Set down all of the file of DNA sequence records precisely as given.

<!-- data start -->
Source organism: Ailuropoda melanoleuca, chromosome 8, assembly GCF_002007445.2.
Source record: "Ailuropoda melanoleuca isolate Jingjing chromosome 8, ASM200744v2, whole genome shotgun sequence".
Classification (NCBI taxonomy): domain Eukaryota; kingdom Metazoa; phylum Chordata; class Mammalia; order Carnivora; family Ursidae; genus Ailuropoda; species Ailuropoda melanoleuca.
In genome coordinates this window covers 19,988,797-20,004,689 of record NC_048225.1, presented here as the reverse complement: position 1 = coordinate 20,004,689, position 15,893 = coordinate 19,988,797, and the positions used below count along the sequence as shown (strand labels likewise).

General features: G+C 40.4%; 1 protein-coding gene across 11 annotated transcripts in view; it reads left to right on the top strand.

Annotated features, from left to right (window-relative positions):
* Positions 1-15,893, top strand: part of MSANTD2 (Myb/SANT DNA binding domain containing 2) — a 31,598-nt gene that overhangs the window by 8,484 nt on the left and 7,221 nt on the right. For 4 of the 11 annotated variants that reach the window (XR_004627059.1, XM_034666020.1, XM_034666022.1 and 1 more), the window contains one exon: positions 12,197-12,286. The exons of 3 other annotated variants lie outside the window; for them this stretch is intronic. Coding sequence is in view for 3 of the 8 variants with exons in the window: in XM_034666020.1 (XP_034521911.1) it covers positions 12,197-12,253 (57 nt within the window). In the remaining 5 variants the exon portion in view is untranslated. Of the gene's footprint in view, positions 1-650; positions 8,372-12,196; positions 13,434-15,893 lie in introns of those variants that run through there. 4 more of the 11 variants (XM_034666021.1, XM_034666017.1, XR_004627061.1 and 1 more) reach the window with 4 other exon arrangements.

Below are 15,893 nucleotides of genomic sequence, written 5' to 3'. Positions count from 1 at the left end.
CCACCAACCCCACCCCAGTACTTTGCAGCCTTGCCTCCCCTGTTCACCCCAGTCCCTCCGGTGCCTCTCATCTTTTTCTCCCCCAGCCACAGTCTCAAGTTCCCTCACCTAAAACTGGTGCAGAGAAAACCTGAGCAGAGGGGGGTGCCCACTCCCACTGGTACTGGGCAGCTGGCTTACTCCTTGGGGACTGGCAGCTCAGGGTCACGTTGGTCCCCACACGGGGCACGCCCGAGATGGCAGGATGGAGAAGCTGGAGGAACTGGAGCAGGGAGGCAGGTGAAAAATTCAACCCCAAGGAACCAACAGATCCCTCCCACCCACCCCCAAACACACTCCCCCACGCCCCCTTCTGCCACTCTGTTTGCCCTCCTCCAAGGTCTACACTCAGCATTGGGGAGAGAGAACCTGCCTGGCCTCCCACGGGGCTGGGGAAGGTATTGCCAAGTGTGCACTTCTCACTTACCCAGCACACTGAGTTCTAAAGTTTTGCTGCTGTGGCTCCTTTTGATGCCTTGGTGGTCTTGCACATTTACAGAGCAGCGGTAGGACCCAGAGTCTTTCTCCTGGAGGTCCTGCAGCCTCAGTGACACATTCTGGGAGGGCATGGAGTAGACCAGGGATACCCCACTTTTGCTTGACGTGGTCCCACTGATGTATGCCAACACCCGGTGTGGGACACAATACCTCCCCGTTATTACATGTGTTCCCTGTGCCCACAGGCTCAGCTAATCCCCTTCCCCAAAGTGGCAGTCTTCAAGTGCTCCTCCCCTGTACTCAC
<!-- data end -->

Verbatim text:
Source organism: Ailuropoda melanoleuca, chromosome 8, assembly GCF_002007445.2.
Source record: "Ailuropoda melanoleuca isolate Jingjing chromosome 8, ASM200744v2, whole genome shotgun sequence".
Classification (NCBI taxonomy): domain Eukaryota; kingdom Metazoa; phylum Chordata; class Mammalia; order Carnivora; family Ursidae; genus Ailuropoda; species Ailuropoda melanoleuca.
In genome coordinates this window covers 19,988,797-20,004,689 of record NC_048225.1, presented here as the reverse complement: position 1 = coordinate 20,004,689, position 15,893 = coordinate 19,988,797, and the positions used below count along the sequence as shown (strand labels likewise).

General features: G+C 40.4%; 1 protein-coding gene across 11 annotated transcripts in view; it reads left to right on the top strand.

Annotated features, from left to right (window-relative positions):
* Positions 1-15,893, top strand: part of MSANTD2 (Myb/SANT DNA binding domain containing 2) — a 31,598-nt gene that overhangs the window by 8,484 nt on the left and 7,221 nt on the right. For 4 of the 11 annotated variants that reach the window (XR_004627059.1, XM_034666020.1, XM_034666022.1 and 1 more), the window contains one exon: positions 12,197-12,286. The exons of 3 other annotated variants lie outside the window; for them this stretch is intronic. Coding sequence is in view for 3 of the 8 variants with exons in the window: in XM_034666020.1 (XP_034521911.1) it covers positions 12,197-12,253 (57 nt within the window). In the remaining 5 variants the exon portion in view is untranslated. Of the gene's footprint in view, positions 1-650; positions 8,372-12,196; positions 13,434-15,893 lie in introns of those variants that run through there. 4 more of the 11 variants (XM_034666021.1, XM_034666017.1, XR_004627061.1 and 1 more) reach the window with 4 other exon arrangements.

Below are 15,893 nucleotides of genomic sequence, written 5' to 3'. Positions count from 1 at the left end.
CCACCAACCCCACCCCAGTACTTTGCAGCCTTGCCTCCCCTGTTCACCCCAGTCCCTCCGGTGCCTCTCATCTTTTTCTCCCCCAGCCACAGTCTCAAGTTCCCTCACCTAAAACTGGTGCAGAGAAAACCTGAGCAGAGGGGGGTGCCCACTCCCACTGGTACTGGGCAGCTGGCTTACTCCTTGGGGACTGGCAGCTCAGGGTCACGTTGGTCCCCACACGGGGCACGCCCGAGATGGCAGGATGGAGAAGCTGGAGGAACTGGAGCAGGGAGGCAGGTGAAAAATTCAACCCCAAGGAACCAACAGATCCCTCCCACCCACCCCCAAACACACTCCCCCACGCCCCCTTCTGCCACTCTGTTTGCCCTCCTCCAAGGTCTACACTCAGCATTGGGGAGAGAGAACCTGCCTGGCCTCCCACGGGGCTGGGGAAGGTATTGCCAAGTGTGCACTTCTCACTTACCCAGCACACTGAGTTCTAAAGTTTTGCTGCTGTGGCTCCTTTTGATGCCTTGGTGGTCTTGCACATTTACAGAGCAGCGGTAGGACCCAGAGTCTTTCTCCTGGAGGTCCTGCAGCCTCAGTGACACATTCTGGGAGGGCATGGAGTAGACCAGGGATACCCCACTTTTGCTTGACGTGGTCCCACTGATGTATGCCAACACCCGGTGTGGGACACAATACCTCCCCGTTATTACATGTGTTCCCTGTGCCCACAGGCTCAGCTAATCCCCTTCCCCAAAGTGGCAGTCTTCAAGTGCTCCTCCCCTGTACTCAC